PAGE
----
When North Judson town council members met on Monday, Clerk-Treasurer Andrew Rowe shared a bit about the recent meeting held at Starke County Economic Development Foundation offices about local Regional Stellar efforts.

He said the next step for North Judson is to start putting together a comprehensive plan. KIRPC Executive Director Edwin Buswell provided the clerk-treasurer with a few different official companies that can be utilized for the process. Those options will be assessed and the council will be asked to approve a viable candidate in a future meeting.

Clerk-Treasurer Rowe highlighted a related opportunity that he’ll be doing some more research on that can help pay for the plan.

“I’ll also be looking into a grant proposal that goes along with only having to spend ten cents on the dollar for that comprehensive plan.” Rowe elaborated, “In other words we’d pay $5,000 for a $50,000 comprehensive plan.”

Rowe noted he plans to write up a summary about the SCEDF meeting on August 15th to provide some additional information to the council members who were unable to attend.

North Judson-San Pierre Receives Metal Detectors, Policy Development and Staff Training to Follow

Posted on August 27, 2018
Author Jacque Ryan, WKVI

Back in July, Governor Eric Holcomb announced that handheld metal detectors would be provided to public, private and charter schools at no cost as one element of the state’s comprehensive approach to bolster school safety efforts. North Judson-San Pierre was one of more nearly 370 Hoosier schools that requested metal detectors.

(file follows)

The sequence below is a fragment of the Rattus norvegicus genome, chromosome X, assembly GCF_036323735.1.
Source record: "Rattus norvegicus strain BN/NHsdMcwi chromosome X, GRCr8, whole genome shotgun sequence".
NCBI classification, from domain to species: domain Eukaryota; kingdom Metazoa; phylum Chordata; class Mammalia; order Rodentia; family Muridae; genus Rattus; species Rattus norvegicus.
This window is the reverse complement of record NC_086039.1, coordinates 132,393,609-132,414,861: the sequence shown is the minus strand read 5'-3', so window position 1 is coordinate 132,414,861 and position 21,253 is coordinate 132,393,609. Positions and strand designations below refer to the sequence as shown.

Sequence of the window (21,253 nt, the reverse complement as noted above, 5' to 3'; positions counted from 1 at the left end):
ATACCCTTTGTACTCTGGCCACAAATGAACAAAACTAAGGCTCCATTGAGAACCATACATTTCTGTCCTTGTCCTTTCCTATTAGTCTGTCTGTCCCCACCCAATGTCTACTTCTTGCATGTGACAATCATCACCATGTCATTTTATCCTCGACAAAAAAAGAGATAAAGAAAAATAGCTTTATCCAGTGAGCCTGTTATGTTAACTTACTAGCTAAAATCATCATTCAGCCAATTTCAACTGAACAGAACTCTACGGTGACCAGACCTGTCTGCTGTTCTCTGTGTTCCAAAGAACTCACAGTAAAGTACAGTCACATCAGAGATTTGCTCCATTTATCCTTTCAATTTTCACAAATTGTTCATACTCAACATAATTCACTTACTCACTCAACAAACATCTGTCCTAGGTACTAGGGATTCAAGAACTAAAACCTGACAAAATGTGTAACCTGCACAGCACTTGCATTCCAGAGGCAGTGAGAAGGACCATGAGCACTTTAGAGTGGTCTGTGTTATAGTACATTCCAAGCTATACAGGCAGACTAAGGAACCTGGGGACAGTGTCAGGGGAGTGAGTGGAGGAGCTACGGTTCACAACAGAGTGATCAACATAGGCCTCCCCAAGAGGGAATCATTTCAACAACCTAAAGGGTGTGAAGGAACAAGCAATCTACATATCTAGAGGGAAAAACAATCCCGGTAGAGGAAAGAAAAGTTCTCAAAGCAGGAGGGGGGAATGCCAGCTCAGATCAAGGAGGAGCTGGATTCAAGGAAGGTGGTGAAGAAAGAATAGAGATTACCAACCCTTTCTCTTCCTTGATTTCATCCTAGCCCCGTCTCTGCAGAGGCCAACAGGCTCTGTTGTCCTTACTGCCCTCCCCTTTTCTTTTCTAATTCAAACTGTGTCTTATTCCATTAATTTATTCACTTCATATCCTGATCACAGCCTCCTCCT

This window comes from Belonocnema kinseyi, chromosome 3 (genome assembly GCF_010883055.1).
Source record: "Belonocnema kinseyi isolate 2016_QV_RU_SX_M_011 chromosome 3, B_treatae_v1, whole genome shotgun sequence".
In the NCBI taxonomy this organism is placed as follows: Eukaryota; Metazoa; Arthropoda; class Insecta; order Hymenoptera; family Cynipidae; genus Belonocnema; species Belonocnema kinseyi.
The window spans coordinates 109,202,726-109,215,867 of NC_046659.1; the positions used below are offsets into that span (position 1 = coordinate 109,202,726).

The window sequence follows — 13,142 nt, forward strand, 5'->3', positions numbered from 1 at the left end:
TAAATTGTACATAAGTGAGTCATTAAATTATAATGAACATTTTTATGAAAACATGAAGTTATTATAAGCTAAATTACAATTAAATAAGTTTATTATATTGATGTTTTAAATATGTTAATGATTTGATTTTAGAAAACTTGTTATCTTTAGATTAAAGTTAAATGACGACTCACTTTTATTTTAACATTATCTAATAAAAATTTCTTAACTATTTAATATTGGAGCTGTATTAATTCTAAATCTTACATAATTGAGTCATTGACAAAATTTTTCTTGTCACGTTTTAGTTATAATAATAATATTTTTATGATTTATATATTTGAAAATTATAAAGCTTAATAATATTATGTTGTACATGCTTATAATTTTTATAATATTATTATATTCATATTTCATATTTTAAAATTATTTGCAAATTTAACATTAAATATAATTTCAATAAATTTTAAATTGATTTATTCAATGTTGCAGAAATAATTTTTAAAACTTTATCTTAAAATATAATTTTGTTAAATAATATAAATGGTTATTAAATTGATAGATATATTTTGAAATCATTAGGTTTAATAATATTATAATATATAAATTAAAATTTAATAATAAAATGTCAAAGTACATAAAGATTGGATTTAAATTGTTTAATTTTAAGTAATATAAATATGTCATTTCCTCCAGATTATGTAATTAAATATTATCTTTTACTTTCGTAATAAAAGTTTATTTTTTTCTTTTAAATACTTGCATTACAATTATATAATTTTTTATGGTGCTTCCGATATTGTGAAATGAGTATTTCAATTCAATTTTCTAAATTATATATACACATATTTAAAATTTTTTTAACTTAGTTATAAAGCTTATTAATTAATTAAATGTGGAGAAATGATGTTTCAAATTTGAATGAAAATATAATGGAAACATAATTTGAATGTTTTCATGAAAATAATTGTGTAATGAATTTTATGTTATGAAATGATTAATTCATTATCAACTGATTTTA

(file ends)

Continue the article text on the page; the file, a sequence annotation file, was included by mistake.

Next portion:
At last Tuesday’s NJSP school board meeting, Superintendent Dr. Annette Zupin reported they recently received the four detectors that were requested. She said now that they have these devices, a few more steps will have to happen before they can be utilized.

She explained, “We need to make sure we have the guidance that we need in order to use those appropriately, we will need to have some written policy and we will need to have some training of staff.”

Dr. Zupin said that they will be referencing guidance provided by the Indiana School Board Association and the Department of Education. She also noted that some policies will come before the school board for consideration next month.

Zupin added that the policies will likely be amended as more information is provided from state officials and as the school becomes more familiar with the practice of using the metal detectors.

North Judson Town Marshal Highlights School Involvement

Posted on August 25, 2018
Author Jacque Ryan, WKVI

At Monday night’s North Judson Town Council meeting, Town Marshal Kelly Fisher highlighted some of the ways that the police department stays involved with the school corporation.

She told the members that she and Officer Rico Simpson recently assisted with a drill at the North Judson-San Pierre Schools.

Fisher explained, “I was very impressed, especially with the high school kids. We went into the school and if I didn’t know any better, I wouldn’t think that there was staff or students or anybody anywhere in the school.”